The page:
For the past two months in Sumarni Laman’s homeland of Central Kalimantan, a province in Indonesian Borneo, forest and peatland fires have been raging, in large part due to people and private companies burning deforested land to clear it for agriculture. For a recipe of reasons including weather patterns and draining of the dirt-like peat soil, the fires are getting out of control.
Aside from the obvious environmental costs of carbon emissions and biodiversity loss from burned peatlands and their forests, the fires bring serious health implications for residents of the region, extending up to Malaysia and Singapore too. Haze from the fires fills the air with fine particulate matter (PM 2.5), which in high concentrations can cause serious respiratory illnesses and even death.
As coordinator of the locally-based Youth Act movement of the Ranu Welum Foundation, Laman is rallying Indigenous youth not to run away from the flames but rather to take action, in the name of protecting their communities, their homes, their heritage, and the lives of others near and far. Here, she discusses what it’s been like for her and her team to help stop the crisis.
What is the situation on the ground right now?
It’s getting better: there are still some forest fires here, but not as many as there were three weeks ago. And the air quality is getting better too, so we hope things will continue to improve.
What is Youth Act doing to help?
The first thing is protecting health. We’ve opened our [sealed] health shelters for everyone, so anyone who needs fresh air can come in. We also provide support in residents’ houses, like helping them to seal their windows. We’re just doing the basics to help them make it safer in their own homes. Home protection is very important with the haze.
We do lots of education about PM 2.5. Not many people understand the danger in the air that they inhale every day – it’s very dangerous. We’ve made a social media campaign about it, so people are more aware about the dangers and about how to protect themselves.
We are also giving people dust masks, but we only have a limited supply. We already gave out 5,000 masks to one very affected area, to protect the most vulnerable people such as elders and children. We have ordered more masks with donations made by people who care about this crisis, but we have not yet received them.
What have been some of the challenges in the crisis response?
There are so many challenges! The first one is that the fires kept burning for so long. Peatlands burn very easily, especially in the dry season, so the air quality was getting worse from day to day.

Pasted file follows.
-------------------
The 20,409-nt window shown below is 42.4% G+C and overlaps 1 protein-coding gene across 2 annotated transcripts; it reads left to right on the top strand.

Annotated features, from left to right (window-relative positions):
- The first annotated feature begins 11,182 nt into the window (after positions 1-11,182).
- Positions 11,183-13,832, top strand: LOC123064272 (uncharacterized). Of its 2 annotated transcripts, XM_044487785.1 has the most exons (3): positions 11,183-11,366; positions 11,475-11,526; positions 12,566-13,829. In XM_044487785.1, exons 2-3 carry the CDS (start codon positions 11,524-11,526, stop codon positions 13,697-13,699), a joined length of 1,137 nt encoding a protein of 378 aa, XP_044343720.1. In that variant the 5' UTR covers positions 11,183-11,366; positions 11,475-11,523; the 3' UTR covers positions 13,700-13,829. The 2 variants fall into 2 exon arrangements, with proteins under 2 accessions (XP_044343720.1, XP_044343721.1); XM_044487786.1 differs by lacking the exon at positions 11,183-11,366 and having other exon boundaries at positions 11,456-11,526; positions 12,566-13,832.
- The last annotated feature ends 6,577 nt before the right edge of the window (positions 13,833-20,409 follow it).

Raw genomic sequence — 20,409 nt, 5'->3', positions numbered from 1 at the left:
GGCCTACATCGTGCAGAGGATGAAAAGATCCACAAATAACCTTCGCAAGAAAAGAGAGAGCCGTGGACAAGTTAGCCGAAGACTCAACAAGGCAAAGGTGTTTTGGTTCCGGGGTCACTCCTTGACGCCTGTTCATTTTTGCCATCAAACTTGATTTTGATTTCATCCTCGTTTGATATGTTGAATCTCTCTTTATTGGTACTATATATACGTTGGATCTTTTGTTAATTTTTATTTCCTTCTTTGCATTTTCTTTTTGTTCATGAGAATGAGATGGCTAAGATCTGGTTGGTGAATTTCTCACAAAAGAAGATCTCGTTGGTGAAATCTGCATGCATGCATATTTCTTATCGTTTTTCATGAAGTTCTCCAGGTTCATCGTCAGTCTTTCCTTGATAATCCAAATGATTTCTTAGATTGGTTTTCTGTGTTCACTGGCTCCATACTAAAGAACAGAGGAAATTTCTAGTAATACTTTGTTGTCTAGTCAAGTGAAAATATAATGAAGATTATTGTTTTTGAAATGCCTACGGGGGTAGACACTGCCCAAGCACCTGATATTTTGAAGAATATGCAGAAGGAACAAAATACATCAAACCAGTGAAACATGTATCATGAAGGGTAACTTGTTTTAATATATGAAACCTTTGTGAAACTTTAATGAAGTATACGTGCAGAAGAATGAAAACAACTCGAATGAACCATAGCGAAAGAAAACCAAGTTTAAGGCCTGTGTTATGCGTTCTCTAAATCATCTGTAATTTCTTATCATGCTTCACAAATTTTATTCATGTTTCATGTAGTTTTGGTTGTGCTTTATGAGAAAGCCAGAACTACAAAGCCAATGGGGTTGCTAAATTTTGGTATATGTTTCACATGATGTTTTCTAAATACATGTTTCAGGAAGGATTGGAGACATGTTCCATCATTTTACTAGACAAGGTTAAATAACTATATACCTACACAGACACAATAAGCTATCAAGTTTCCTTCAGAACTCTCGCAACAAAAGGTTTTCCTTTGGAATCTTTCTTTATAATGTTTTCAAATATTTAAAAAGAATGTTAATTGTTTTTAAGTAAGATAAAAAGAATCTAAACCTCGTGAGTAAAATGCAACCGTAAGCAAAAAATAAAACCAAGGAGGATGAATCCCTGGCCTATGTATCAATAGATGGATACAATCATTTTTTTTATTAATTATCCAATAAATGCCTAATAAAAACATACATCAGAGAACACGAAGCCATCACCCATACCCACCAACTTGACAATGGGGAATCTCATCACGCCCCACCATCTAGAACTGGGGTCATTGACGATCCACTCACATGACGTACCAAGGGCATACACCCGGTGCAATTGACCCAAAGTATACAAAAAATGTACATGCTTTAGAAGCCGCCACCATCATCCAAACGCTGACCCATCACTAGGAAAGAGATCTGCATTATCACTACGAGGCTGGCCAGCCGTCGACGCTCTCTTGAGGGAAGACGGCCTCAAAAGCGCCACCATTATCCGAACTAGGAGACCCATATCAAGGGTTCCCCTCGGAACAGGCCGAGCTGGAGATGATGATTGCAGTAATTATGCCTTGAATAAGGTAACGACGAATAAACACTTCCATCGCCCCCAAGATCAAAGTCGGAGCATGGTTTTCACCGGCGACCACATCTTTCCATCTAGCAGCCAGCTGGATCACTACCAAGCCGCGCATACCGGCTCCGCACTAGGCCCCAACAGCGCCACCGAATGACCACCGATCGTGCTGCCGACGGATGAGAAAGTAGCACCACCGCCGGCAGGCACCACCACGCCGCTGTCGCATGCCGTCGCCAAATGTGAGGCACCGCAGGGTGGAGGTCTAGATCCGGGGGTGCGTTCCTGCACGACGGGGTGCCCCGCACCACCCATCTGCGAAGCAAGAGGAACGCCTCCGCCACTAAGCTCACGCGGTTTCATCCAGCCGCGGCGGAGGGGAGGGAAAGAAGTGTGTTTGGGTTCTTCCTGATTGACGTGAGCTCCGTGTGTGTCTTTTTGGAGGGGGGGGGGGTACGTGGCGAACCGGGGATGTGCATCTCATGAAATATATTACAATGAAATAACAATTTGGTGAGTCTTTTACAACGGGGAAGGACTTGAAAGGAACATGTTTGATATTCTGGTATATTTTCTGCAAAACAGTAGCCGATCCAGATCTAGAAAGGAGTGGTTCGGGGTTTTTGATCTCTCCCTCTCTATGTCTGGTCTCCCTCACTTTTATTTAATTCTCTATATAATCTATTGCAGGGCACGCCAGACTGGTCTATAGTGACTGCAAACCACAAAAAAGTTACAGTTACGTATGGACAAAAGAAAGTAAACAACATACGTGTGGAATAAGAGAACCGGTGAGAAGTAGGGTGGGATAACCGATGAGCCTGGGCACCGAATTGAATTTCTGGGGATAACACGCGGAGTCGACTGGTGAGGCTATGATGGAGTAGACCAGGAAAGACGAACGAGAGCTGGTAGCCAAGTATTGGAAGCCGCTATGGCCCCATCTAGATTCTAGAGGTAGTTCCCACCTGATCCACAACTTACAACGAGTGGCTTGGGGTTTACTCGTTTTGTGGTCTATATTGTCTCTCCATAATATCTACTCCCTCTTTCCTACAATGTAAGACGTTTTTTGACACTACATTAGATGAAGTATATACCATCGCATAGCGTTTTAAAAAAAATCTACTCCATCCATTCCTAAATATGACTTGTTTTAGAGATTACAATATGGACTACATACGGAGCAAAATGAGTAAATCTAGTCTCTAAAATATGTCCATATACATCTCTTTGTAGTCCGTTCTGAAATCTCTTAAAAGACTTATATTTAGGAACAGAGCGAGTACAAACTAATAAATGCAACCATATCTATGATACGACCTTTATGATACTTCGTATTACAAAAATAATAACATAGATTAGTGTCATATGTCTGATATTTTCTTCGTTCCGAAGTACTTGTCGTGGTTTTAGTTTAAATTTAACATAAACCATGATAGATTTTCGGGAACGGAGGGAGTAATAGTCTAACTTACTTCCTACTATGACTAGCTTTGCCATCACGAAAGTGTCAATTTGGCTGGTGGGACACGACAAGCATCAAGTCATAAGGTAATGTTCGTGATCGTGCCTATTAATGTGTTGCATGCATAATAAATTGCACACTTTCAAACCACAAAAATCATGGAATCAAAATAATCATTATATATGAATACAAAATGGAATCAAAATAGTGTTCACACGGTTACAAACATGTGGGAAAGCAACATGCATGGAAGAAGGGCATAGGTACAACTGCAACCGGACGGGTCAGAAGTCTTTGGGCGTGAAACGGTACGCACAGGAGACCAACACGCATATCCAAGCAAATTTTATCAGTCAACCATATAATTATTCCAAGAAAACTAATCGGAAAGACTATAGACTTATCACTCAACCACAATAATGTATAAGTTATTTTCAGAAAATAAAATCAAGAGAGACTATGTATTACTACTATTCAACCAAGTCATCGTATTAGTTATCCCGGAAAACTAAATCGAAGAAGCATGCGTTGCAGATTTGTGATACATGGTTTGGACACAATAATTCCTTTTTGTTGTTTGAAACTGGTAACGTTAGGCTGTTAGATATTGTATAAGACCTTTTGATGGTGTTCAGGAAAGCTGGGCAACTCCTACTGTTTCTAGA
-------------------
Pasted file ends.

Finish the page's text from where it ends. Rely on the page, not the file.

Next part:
And then the need for lots of volunteers: we are very lucky that we have some people that dedicate their lives to fire response.
We’ve also had some challenges collaborating with the government. We only have one shelter set up, and we’ve tried to reach out to the government about getting more, but they’re not really aware about the importance of the shelters. It’s quite complicated.
It’s also very challenging to educate people about PM 2.5. They don’t realize that what’s inside the air is slowly killing them. And even if they know about it, they don’t really have any choice [to avoid it] anyway. The fires started in June, and the air quality was getting worse day by day, but the government didn’t close the schools, so the students were still going to school every day. And people don’t have the means to buy masks every day, right? You would spend so much money on it. And so that’s a challenge, because people are aware that the air is very dirty, the air is very polluted, but they don’t have any way out. And we don’t have enough masks to give to everyone.
What would you like the world to know about what’s happening in Central Kalimantan?
In Central Kalimantan, we have been experiencing forest fires since 1997 – so, for the last 22 years. It has really affected the communities here, and the ecology too. Forest fires make big contributions to climate change too.
It’s not a simple thing to address. People often blame the Indigenous peoples for the fires, because we have the tradition of slash-and-burn. If this practice is banned, it really affects the livelihoods of local communities, because then many farmers cannot clear land, and then they cannot farm, and then they cannot make money.
To tackle this problem properly we need to see it from many sides: from local perspectives and from the government as well. But we should never neglect people’s rights to breathe fresh air, or to their livelihoods. It’s very important to see this as a crisis, and then we need to work together to find an answer.
This story is part of a Landscape News series on global forest fires in 2019. Read more:
What should we make of the fires in the Amazon and Indonesia?
From the frontlines: Fighting Bolivia’s forest fires
How much should we worry about the Congo Basin fires?